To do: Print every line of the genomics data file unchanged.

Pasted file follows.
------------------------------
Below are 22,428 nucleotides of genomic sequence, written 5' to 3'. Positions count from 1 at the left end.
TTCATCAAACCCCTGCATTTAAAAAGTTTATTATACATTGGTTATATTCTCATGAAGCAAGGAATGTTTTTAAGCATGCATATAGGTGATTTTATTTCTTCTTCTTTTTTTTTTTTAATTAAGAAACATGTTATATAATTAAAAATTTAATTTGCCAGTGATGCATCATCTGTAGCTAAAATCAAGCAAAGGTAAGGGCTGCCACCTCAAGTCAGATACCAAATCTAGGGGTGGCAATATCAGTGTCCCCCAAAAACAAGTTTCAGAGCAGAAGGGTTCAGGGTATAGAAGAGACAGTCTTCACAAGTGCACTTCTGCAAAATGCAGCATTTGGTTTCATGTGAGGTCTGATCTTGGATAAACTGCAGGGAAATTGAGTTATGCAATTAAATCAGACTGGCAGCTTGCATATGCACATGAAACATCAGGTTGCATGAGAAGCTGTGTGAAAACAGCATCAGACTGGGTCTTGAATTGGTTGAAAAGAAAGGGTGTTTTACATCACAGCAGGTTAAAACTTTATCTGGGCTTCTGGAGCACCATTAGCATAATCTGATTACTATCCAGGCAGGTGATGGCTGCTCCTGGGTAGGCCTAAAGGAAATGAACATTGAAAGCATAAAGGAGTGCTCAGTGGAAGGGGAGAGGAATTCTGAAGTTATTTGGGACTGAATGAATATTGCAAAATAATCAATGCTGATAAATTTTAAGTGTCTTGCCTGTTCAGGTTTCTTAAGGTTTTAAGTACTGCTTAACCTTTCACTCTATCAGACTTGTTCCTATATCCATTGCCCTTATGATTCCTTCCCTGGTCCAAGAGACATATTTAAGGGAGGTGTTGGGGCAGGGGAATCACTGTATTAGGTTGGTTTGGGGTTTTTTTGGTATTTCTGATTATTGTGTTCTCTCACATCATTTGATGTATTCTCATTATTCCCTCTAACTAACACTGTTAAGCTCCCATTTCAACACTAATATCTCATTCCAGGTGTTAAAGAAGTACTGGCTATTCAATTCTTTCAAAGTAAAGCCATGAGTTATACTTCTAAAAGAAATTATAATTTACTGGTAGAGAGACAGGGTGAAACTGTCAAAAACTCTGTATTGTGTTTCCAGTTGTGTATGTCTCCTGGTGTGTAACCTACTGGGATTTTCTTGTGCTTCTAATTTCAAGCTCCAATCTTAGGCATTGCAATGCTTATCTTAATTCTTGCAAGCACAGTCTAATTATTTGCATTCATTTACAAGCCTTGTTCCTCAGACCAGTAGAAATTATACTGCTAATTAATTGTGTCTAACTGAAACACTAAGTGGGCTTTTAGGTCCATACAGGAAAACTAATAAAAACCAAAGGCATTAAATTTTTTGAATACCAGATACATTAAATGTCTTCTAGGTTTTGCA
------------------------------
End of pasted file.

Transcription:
Below are 22,428 nucleotides of genomic sequence, written 5' to 3'. Positions count from 1 at the left end.
TTCATCAAACCCCTGCATTTAAAAAGTTTATTATACATTGGTTATATTCTCATGAAGCAAGGAATGTTTTTAAGCATGCATATAGGTGATTTTATTTCTTCTTCTTTTTTTTTTTTAATTAAGAAACATGTTATATAATTAAAAATTTAATTTGCCAGTGATGCATCATCTGTAGCTAAAATCAAGCAAAGGTAAGGGCTGCCACCTCAAGTCAGATACCAAATCTAGGGGTGGCAATATCAGTGTCCCCCAAAAACAAGTTTCAGAGCAGAAGGGTTCAGGGTATAGAAGAGACAGTCTTCACAAGTGCACTTCTGCAAAATGCAGCATTTGGTTTCATGTGAGGTCTGATCTTGGATAAACTGCAGGGAAATTGAGTTATGCAATTAAATCAGACTGGCAGCTTGCATATGCACATGAAACATCAGGTTGCATGAGAAGCTGTGTGAAAACAGCATCAGACTGGGTCTTGAATTGGTTGAAAAGAAAGGGTGTTTTACATCACAGCAGGTTAAAACTTTATCTGGGCTTCTGGAGCACCATTAGCATAATCTGATTACTATCCAGGCAGGTGATGGCTGCTCCTGGGTAGGCCTAAAGGAAATGAACATTGAAAGCATAAAGGAGTGCTCAGTGGAAGGGGAGAGGAATTCTGAAGTTATTTGGGACTGAATGAATATTGCAAAATAATCAATGCTGATAAATTTTAAGTGTCTTGCCTGTTCAGGTTTCTTAAGGTTTTAAGTACTGCTTAACCTTTCACTCTATCAGACTTGTTCCTATATCCATTGCCCTTATGATTCCTTCCCTGGTCCAAGAGACATATTTAAGGGAGGTGTTGGGGCAGGGGAATCACTGTATTAGGTTGGTTTGGGGTTTTTTTGGTATTTCTGATTATTGTGTTCTCTCACATCATTTGATGTATTCTCATTATTCCCTCTAACTAACACTGTTAAGCTCCCATTTCAACACTAATATCTCATTCCAGGTGTTAAAGAAGTACTGGCTATTCAATTCTTTCAAAGTAAAGCCATGAGTTATACTTCTAAAAGAAATTATAATTTACTGGTAGAGAGACAGGGTGAAACTGTCAAAAACTCTGTATTGTGTTTCCAGTTGTGTATGTCTCCTGGTGTGTAACCTACTGGGATTTTCTTGTGCTTCTAATTTCAAGCTCCAATCTTAGGCATTGCAATGCTTATCTTAATTCTTGCAAGCACAGTCTAATTATTTGCATTCATTTACAAGCCTTGTTCCTCAGACCAGTAGAAATTATACTGCTAATTAATTGTGTCTAACTGAAACACTAAGTGGGCTTTTAGGTCCATACAGGAAAACTAATAAAAACCAAAGGCATTAAATTTTTTGAATACCAGATACATTAAATGTCTTCTAGGTTTTGCA